“One of the world’s largest tobacco companies could not get Asians beyond the glass ceiling. One manager in Asia Pacific said I want my Asian leaders to be promotable, and what he wanted to figure out was what his global bosses wanted to see from Asians, that would allow them to be promoted. If you look at Americans, it seems like that they are open communicators. But if you look at it really, they are no more open than anybody else, but they just talk more. So, what happens is that those bosses in the US, UK and elsewhere were seeing Asian leaders who don’t speak as much and decided that they were different, negligent and with no ideas and nothing to say. This was total rubbish. They are just not used to saying it in the way western society would say it. That one manager took the initiative and created a coaching program that engaged the Asian leaders with the top management and then there was a significant change.”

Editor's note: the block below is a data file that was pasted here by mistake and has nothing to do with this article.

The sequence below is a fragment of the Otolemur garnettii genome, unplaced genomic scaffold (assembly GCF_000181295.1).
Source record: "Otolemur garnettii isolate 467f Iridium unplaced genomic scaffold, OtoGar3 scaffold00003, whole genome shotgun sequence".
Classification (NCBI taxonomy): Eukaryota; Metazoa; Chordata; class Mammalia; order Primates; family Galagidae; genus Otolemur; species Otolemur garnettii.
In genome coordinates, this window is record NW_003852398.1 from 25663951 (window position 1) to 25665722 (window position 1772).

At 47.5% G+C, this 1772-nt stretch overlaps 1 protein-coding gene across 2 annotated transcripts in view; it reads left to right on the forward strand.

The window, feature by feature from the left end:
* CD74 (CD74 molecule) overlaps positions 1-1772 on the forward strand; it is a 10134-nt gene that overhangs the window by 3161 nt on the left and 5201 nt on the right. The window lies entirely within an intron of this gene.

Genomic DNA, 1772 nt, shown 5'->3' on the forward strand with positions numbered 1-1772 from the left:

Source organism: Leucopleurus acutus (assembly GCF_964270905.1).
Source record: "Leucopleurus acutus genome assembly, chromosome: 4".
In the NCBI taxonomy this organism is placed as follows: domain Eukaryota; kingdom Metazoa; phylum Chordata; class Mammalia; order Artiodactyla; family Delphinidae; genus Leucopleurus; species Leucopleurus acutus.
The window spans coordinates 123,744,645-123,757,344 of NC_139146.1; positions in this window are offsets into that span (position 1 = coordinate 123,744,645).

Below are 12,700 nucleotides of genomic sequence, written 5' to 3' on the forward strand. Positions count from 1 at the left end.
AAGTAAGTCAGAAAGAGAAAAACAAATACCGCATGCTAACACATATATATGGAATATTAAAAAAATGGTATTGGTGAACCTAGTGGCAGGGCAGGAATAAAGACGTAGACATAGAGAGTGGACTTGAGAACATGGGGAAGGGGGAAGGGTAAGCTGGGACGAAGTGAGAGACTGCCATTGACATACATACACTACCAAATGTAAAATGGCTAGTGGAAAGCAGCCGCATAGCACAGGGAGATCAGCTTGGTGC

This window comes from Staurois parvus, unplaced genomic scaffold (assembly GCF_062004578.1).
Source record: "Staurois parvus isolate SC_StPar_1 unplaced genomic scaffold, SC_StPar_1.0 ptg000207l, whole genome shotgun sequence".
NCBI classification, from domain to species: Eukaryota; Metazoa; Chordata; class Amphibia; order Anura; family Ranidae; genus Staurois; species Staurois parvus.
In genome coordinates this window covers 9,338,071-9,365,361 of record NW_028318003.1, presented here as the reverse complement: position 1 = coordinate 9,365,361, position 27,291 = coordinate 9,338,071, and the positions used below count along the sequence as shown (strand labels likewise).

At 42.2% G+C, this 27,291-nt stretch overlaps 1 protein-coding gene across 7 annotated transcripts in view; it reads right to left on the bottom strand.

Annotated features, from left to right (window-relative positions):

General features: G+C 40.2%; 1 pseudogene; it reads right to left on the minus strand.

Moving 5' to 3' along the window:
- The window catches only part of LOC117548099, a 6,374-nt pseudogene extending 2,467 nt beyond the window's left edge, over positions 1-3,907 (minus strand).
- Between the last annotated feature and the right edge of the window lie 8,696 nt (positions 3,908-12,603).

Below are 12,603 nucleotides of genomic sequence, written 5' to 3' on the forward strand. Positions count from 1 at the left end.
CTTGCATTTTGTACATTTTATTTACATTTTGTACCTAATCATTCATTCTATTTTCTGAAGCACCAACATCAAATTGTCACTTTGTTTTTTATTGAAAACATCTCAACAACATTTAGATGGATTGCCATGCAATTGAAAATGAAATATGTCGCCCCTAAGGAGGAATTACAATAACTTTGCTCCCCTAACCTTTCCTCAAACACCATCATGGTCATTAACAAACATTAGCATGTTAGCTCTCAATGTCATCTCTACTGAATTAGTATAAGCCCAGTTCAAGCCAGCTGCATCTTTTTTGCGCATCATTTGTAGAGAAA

Omar Khan advises to always start by giving people an A. Give them an A and tell them to live into it. Coach people as if they are already an A and invite them to stay there. Better comes before cheaper and revenue comes before costs. Manage for actual value not for activity, and radically focus on competitive differentiation. 

The three things people need to see at workplaces are ‘do I have what I need to do a great job, do I have the support I need to do it’, then the second question is if my workplace is a site of valued relationships, do I care about the people there and do I feel cared for? Number three is can I grow here, is there a future? The biggest thing that is missing often is number two. 

Pix by Sameera Wijesinghe